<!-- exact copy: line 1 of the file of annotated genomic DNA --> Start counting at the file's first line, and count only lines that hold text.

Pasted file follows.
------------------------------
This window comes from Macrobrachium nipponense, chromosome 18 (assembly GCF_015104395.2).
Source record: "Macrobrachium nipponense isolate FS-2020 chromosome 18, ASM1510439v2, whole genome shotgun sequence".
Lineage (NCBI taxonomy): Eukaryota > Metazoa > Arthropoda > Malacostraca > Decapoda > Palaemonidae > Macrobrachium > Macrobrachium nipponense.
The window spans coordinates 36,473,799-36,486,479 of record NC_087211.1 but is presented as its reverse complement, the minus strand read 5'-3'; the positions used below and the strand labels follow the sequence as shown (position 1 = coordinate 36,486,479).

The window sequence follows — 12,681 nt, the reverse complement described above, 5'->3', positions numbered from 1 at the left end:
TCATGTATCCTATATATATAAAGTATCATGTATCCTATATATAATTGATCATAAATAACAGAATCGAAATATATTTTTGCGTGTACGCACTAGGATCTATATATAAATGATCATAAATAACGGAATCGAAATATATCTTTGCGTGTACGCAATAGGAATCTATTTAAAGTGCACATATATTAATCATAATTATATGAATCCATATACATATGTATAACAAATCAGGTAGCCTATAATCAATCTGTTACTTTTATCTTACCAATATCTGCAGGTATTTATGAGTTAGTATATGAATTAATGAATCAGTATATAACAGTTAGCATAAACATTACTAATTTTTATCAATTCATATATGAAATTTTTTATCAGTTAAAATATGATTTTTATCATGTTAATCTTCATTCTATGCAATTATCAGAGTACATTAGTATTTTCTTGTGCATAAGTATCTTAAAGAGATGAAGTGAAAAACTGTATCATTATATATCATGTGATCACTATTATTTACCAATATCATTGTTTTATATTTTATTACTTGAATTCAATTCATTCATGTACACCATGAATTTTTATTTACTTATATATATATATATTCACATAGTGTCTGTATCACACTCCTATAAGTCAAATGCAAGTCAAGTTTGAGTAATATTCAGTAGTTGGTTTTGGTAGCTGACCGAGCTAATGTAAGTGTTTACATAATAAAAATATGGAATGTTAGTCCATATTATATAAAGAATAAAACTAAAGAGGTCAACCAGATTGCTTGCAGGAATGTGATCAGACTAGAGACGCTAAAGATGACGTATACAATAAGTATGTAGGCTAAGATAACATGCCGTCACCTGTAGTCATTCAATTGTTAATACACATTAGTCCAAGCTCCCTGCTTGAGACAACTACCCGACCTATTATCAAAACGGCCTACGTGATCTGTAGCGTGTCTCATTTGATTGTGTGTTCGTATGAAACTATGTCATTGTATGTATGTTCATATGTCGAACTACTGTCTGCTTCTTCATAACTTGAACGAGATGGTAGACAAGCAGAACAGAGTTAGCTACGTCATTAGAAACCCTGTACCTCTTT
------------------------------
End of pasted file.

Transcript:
This window comes from Macrobrachium nipponense, chromosome 18 (assembly GCF_015104395.2).